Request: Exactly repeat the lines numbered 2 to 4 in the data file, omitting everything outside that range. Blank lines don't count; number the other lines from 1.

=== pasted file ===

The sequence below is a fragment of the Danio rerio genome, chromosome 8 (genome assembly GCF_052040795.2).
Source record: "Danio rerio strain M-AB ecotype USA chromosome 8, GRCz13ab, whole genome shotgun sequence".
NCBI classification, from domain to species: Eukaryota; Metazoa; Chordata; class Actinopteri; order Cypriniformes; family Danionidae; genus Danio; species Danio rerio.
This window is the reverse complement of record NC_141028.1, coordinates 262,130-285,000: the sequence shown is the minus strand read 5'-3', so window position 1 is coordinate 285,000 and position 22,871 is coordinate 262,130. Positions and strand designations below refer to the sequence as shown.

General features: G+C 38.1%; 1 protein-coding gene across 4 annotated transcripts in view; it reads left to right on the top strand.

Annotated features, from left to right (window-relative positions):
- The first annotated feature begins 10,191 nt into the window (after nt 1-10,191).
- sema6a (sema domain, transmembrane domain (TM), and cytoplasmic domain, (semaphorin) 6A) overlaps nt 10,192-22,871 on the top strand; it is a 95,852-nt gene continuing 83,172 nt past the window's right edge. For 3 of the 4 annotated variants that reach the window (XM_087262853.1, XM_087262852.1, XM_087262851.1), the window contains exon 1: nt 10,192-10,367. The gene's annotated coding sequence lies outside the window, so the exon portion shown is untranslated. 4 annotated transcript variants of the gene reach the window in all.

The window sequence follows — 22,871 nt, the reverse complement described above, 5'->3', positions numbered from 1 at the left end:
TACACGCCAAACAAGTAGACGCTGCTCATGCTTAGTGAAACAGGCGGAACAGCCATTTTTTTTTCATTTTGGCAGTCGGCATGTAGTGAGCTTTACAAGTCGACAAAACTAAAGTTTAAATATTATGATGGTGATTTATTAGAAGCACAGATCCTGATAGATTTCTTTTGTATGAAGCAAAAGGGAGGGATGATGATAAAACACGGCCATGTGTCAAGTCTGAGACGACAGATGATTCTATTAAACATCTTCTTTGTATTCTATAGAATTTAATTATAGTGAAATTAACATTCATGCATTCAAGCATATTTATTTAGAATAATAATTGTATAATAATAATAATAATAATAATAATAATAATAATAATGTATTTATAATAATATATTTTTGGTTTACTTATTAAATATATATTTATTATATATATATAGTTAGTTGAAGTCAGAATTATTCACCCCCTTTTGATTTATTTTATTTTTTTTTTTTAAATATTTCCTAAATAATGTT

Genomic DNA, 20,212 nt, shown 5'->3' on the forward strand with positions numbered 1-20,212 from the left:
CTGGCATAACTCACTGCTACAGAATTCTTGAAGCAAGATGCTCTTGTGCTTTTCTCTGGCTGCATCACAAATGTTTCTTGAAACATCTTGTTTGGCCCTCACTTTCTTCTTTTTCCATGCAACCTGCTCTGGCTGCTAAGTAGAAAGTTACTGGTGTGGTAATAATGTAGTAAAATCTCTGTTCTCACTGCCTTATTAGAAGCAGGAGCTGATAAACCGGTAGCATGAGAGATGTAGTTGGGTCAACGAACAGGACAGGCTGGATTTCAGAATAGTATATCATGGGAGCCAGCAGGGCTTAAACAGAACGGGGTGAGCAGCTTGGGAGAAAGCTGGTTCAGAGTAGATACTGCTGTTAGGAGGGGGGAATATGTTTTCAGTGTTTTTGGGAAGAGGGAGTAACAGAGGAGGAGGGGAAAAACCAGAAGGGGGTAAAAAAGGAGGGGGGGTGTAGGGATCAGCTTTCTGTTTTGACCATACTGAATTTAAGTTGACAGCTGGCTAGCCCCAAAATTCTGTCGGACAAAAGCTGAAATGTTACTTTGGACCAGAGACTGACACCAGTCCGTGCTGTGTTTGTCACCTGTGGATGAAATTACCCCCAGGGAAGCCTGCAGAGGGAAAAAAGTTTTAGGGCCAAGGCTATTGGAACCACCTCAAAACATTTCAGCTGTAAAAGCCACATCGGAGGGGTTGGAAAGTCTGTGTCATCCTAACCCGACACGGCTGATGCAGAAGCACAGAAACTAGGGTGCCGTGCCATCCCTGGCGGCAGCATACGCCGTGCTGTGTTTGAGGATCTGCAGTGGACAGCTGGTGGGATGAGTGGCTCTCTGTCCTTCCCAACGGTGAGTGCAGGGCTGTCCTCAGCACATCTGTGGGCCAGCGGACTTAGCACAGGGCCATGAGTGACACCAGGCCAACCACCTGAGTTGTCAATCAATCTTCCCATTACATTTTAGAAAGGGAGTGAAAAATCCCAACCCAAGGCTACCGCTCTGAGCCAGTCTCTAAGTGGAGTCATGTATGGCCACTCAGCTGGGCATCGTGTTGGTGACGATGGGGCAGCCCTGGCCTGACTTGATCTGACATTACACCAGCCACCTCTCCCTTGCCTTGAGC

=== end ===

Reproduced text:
Source record: "Danio rerio strain M-AB ecotype USA chromosome 8, GRCz13ab, whole genome shotgun sequence".
NCBI classification, from domain to species: Eukaryota; Metazoa; Chordata; class Actinopteri; order Cypriniformes; family Danionidae; genus Danio; species Danio rerio.
This window is the reverse complement of record NC_141028.1, coordinates 262,130-285,000: the sequence shown is the minus strand read 5'-3', so window position 1 is coordinate 285,000 and position 22,871 is coordinate 262,130. Positions and strand designations below refer to the sequence as shown.